CLEMSON, S.C. (AP) — Travis Etienne spent all offseason trying to ignore the national attention headed his way. He'll have a harder time doing that after the show he put on in No. 1 Clemson's opener.
Etienne, the reigning Atlantic Coast Conference player of the year, rushed for a career-high 205 yards and three touchdowns, including one from 90 yards out, as the Tigers overpowered Georgia Tech 52-14 Thursday night for their 16th straight victory in the opener for both ACC teams.
Etienne started slowly and had a first-quarter fumble to end a drive by the Tigers. The next time he touched the ball, the junior bounced to the left and outraced the Yellow Jackets to the end zone to tie the longest TD run in Clemson history.
Etienne added 14- and 48-yard rushing scores as Clemson went up 35-0. He averaged better than 17 yards on his 12 carries.
Still, Etienne brushed aside what this game might mean for him individually when Heisman Trophy voters are looking for performances like this.
"I really don't try to worry about who's out there watching," Etienne said. "I try to play the best for my team and just try to get to 1-0 every week and be there for my brothers."
Etienne was certainly there to lead the Tigers during a lackluster game for Clemson quarterback Trevor Lawrence.
The 6-foot-6 sophomore, so poised and polished in leading the Tigers to a 15-0, title-winning season, threw two interceptions in the first half. Lawrence had just four picks all last year.
Still, Lawrence had his moments. His hustle after a bad interception knocked defensive back Tre Swilling out of bounds at the Clemson 3, and the Tigers defense kept the Yellow Jackets from scoring. Lawrence opened things with a 6-yard rushing score and threw a perfect pass to Tee Higgins for a 62-yard touchdown.
Lawrence finished 13 of 23 for 168 yards.
Lawrence knew when he released the ball that Swilling would pick it off. But he went back to his football training, took a good angle and made the play. He said his teammates were cheering his hustle play.
"They weren't happy I threw an interception, but just happy he didn't score," Lawrence said.
Georgia Tech, changing its offensive and defensive styles under first-year coach Geoff Collins, struggled on both sides. It committed four turnovers and gave up more than 500 yards of offense.
Early on, the Yellow Jackets muffed a punt that set up Clemson near its goal line for its first score. Swilling's pick set Tech up with a first-and-goal on the 3, but it could not score.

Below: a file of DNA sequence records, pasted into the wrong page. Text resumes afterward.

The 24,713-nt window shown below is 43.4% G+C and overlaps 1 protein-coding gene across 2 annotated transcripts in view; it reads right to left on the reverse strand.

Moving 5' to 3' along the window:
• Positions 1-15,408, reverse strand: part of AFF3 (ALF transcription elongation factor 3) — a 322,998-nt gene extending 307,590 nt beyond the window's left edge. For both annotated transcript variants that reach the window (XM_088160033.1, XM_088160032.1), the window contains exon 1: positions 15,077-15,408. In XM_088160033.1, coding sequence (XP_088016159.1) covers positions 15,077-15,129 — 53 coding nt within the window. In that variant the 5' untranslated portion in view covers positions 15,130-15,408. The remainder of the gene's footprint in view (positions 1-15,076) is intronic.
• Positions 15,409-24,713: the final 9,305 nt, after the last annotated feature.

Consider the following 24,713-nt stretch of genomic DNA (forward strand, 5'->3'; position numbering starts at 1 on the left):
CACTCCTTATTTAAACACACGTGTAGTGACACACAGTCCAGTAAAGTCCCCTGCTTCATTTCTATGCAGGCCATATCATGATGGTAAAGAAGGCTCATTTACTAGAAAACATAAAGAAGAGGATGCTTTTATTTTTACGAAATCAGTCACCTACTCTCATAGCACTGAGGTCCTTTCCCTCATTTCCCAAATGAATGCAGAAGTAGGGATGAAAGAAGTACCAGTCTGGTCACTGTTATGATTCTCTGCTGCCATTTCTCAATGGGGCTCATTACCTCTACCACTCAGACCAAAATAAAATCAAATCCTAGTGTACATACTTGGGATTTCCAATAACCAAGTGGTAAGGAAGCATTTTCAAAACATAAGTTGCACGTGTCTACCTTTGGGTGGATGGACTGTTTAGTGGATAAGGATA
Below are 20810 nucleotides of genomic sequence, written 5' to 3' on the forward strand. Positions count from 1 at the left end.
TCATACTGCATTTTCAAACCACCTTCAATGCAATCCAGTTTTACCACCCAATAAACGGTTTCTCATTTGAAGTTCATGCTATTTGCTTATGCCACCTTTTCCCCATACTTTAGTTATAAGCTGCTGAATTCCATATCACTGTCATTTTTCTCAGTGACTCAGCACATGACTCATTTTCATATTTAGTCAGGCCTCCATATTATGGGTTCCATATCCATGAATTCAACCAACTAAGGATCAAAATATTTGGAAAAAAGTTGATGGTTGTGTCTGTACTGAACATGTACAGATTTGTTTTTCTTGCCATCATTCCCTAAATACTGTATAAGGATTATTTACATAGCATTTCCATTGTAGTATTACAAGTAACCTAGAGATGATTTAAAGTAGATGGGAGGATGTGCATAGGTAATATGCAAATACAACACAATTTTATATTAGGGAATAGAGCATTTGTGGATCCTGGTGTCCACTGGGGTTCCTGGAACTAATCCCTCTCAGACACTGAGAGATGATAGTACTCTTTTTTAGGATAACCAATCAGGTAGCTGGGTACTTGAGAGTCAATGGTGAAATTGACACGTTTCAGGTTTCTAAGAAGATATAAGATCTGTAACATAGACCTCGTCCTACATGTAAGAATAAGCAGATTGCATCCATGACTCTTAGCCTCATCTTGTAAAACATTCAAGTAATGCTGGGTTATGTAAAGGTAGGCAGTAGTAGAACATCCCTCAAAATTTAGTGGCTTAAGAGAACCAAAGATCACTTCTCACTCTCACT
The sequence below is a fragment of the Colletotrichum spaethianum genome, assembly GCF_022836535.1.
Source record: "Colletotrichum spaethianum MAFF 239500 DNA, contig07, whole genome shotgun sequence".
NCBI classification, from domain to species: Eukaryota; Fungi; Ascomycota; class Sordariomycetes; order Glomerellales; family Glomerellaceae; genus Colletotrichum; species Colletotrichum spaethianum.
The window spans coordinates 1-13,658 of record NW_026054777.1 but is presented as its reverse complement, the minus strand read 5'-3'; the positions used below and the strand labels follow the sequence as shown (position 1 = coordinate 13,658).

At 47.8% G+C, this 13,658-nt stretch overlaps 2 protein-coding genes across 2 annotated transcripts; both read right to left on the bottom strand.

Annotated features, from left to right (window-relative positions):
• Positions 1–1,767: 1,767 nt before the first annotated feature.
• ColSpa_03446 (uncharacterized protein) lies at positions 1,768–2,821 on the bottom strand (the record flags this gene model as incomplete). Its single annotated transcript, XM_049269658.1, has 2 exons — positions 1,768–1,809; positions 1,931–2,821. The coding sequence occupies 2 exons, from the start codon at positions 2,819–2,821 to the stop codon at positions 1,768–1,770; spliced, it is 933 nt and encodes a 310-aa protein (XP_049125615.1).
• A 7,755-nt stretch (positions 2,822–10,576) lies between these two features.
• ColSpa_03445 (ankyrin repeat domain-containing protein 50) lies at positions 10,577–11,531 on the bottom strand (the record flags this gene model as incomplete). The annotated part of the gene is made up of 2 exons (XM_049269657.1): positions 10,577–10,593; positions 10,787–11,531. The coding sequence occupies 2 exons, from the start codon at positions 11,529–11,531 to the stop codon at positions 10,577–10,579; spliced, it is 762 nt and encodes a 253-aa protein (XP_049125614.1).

"We've just got learn to finish those things," Collins said.
Georgia Tech: The Yellow Jackets have some work to do to get all the option out of their system. Many of their offensive plays, especially in the first half, looked like the quarterback runs of former coach Paul Johnson.
Clemson: There were sloppy moments on both sides of the ball. But performers like Etienne, Lawrence and Higgins overshadowed any problems the Tigers might have.
Clemson came out fast and never let up. Expect the Tigers to remain No. 1, no matter how many points No. 2 Alabama or No. 3 Georgia hang on opponents this weekend.
Clemson coach Dabo Swinney was grateful for the win — and grateful he and his coaches will have their players' attention after some sloppy mistakes. Swinney said there were plenty of errors on all sides of the ball that will have to get fixed before No. 12 Texas A&M comes to Death Valley in 10 days. "We can give them some truth," Swinney said. "They have to receive the truth and we've got to get better."
Clemson's defense picked up four turnovers, two fumbles and two interceptions, in the first game without eight starters off last year's national championship team — including its starting line of Dexter Lawrence, Austin Bryant and All-Americans Clelin Ferrell and Christian Wilkins. The new unit also had two fourth-down stops in the opening half.
"I think we showed them a little something," said Clemson defensive back Denzel Johnson, who had one of the team's two interceptions.
Georgia Tech hosts South Florida on Sept. 7.
Clemson remains at home to face No. 12 Texas A&M on Sept. 7.